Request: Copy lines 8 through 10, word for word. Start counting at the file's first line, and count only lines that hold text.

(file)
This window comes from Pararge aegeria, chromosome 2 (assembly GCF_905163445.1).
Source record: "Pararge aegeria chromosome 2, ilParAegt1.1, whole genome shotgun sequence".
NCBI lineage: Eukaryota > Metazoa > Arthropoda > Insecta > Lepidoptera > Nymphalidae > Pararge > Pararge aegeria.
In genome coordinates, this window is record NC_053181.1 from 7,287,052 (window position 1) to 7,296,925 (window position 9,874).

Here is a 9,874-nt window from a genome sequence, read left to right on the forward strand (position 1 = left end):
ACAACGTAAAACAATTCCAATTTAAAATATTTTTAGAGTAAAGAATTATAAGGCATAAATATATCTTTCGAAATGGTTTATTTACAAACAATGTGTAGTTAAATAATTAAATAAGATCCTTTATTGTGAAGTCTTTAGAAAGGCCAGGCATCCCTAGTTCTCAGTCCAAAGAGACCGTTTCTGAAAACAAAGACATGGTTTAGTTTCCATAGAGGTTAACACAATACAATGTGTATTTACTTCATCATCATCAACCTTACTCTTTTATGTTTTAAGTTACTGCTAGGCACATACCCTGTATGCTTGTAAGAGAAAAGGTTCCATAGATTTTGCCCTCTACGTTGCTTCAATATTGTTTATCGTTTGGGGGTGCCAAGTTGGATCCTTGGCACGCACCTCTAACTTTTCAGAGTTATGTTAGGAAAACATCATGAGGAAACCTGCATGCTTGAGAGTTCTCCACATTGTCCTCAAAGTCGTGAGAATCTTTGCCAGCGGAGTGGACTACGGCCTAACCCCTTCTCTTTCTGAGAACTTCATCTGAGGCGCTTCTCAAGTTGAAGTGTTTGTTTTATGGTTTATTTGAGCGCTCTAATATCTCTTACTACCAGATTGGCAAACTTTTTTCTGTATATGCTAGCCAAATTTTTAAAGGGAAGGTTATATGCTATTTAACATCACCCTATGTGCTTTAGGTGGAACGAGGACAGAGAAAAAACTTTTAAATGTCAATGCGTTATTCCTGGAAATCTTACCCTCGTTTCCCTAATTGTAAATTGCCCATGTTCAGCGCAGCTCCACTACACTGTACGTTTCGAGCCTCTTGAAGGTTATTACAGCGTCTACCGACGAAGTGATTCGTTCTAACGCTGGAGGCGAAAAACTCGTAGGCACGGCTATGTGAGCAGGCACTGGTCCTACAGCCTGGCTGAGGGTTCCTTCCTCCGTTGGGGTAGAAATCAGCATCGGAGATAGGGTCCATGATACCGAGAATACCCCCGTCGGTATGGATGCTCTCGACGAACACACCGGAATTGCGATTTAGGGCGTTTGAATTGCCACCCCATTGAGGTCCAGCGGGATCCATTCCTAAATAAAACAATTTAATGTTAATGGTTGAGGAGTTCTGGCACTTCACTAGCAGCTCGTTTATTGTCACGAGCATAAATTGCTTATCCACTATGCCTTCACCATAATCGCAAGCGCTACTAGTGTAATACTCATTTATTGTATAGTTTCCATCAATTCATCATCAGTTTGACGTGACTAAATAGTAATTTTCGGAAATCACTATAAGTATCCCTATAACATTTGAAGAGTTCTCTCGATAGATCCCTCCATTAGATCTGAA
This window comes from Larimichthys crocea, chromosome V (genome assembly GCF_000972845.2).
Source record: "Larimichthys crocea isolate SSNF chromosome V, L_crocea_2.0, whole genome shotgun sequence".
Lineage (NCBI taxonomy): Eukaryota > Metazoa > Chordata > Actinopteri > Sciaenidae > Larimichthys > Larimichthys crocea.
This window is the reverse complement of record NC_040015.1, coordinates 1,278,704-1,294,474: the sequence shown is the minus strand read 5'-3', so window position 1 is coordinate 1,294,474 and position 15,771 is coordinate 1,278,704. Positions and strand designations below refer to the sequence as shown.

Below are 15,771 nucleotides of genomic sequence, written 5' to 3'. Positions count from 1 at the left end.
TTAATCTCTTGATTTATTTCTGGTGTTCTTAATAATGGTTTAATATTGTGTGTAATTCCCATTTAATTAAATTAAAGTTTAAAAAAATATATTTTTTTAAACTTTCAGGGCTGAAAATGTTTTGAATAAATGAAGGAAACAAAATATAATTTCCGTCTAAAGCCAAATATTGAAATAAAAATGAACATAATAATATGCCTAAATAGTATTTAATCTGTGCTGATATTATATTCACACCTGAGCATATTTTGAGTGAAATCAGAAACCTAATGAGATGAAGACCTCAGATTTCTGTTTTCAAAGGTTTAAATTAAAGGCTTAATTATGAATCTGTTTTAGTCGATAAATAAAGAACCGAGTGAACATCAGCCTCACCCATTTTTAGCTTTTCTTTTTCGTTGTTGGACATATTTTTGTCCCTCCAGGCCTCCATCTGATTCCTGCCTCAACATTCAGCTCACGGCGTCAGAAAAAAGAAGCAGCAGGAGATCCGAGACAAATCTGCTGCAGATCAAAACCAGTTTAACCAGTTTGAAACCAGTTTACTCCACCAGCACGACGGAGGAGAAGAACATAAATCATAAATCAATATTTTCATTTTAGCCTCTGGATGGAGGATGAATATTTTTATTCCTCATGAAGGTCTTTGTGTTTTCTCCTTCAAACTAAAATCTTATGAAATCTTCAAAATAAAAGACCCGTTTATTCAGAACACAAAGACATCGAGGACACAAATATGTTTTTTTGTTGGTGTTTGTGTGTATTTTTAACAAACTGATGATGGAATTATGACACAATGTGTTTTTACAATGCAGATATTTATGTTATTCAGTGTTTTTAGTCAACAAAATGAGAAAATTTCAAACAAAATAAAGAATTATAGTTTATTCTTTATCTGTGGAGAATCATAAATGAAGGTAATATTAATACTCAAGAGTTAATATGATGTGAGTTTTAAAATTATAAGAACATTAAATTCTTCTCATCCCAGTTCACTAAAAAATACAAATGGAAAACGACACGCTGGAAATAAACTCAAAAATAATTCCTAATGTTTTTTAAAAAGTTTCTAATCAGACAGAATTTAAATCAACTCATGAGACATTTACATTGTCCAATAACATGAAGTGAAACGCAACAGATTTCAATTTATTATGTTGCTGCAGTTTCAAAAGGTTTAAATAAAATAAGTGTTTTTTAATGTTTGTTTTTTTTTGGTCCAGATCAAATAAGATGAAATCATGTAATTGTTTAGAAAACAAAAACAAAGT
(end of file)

Source record: "Larimichthys crocea isolate SSNF chromosome V, L_crocea_2.0, whole genome shotgun sequence".
Lineage (NCBI taxonomy): Eukaryota > Metazoa > Chordata > Actinopteri > Sciaenidae > Larimichthys > Larimichthys crocea.
This window is the reverse complement of record NC_040015.1, coordinates 1,278,704-1,294,474: the sequence shown is the minus strand read 5'-3', so window position 1 is coordinate 1,294,474 and position 15,771 is coordinate 1,278,704. Positions and strand designations below refer to the sequence as shown.